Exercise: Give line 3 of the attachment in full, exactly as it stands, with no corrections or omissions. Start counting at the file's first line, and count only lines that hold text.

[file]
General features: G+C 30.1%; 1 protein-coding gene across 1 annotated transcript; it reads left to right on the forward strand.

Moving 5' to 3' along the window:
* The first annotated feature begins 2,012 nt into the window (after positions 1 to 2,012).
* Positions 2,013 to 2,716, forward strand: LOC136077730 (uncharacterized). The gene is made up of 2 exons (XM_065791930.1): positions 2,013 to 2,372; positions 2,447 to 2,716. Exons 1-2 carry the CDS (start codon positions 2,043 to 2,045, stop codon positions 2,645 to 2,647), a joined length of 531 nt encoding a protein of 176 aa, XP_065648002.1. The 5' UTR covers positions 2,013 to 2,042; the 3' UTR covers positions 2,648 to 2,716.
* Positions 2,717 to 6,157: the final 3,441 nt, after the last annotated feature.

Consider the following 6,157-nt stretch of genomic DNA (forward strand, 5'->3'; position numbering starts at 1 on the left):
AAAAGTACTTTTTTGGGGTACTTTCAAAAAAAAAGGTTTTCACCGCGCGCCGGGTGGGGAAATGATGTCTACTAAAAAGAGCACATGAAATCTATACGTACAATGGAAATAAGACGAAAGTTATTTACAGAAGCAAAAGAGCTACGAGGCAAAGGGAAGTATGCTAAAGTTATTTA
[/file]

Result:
* The first annotated feature begins 2,012 nt into the window (after positions 1 to 2,012).